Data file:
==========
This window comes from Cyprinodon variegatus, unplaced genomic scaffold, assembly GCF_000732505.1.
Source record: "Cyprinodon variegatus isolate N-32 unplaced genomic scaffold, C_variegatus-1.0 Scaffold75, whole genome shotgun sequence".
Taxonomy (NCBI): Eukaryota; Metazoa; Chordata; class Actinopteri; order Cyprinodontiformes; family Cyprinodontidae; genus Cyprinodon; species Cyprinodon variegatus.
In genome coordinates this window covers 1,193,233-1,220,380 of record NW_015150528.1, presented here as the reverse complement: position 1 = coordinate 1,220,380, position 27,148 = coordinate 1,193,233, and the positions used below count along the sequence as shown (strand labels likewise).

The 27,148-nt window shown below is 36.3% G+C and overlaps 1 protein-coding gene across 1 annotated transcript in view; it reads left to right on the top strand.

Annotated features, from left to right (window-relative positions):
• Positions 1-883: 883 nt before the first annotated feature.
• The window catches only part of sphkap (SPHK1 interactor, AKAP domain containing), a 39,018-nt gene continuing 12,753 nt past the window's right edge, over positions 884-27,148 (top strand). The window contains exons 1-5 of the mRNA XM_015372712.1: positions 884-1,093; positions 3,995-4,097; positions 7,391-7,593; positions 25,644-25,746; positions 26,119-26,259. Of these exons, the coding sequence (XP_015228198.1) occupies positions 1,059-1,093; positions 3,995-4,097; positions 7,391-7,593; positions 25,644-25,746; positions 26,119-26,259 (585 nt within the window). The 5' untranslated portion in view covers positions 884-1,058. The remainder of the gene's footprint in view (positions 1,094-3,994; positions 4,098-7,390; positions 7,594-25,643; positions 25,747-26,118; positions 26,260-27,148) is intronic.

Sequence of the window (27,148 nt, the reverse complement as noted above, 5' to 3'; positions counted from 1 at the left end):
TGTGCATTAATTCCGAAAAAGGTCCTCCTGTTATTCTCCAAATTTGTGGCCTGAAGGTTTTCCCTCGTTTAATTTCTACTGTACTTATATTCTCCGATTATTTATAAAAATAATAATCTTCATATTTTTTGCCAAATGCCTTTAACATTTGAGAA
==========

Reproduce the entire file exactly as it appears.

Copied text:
This window comes from Cyprinodon variegatus, unplaced genomic scaffold, assembly GCF_000732505.1.
Source record: "Cyprinodon variegatus isolate N-32 unplaced genomic scaffold, C_variegatus-1.0 Scaffold75, whole genome shotgun sequence".
Taxonomy (NCBI): Eukaryota; Metazoa; Chordata; class Actinopteri; order Cyprinodontiformes; family Cyprinodontidae; genus Cyprinodon; species Cyprinodon variegatus.
In genome coordinates this window covers 1,193,233-1,220,380 of record NW_015150528.1, presented here as the reverse complement: position 1 = coordinate 1,220,380, position 27,148 = coordinate 1,193,233, and the positions used below count along the sequence as shown (strand labels likewise).

The 27,148-nt window shown below is 36.3% G+C and overlaps 1 protein-coding gene across 1 annotated transcript in view; it reads left to right on the top strand.

Annotated features, from left to right (window-relative positions):
• Positions 1-883: 883 nt before the first annotated feature.
• The window catches only part of sphkap (SPHK1 interactor, AKAP domain containing), a 39,018-nt gene continuing 12,753 nt past the window's right edge, over positions 884-27,148 (top strand). The window contains exons 1-5 of the mRNA XM_015372712.1: positions 884-1,093; positions 3,995-4,097; positions 7,391-7,593; positions 25,644-25,746; positions 26,119-26,259. Of these exons, the coding sequence (XP_015228198.1) occupies positions 1,059-1,093; positions 3,995-4,097; positions 7,391-7,593; positions 25,644-25,746; positions 26,119-26,259 (585 nt within the window). The 5' untranslated portion in view covers positions 884-1,058. The remainder of the gene's footprint in view (positions 1,094-3,994; positions 4,098-7,390; positions 7,594-25,643; positions 25,747-26,118; positions 26,260-27,148) is intronic.

Sequence of the window (27,148 nt, the reverse complement as noted above, 5' to 3'; positions counted from 1 at the left end):
TGTGCATTAATTCCGAAAAAGGTCCTCCTGTTATTCTCCAAATTTGTGGCCTGAAGGTTTTCCCTCGTTTAATTTCTACTGTACTTATATTCTCCGATTATTTATAAAAATAATAATCTTCATATTTTTTGCCAAATGCCTTTAACATTTGAGAA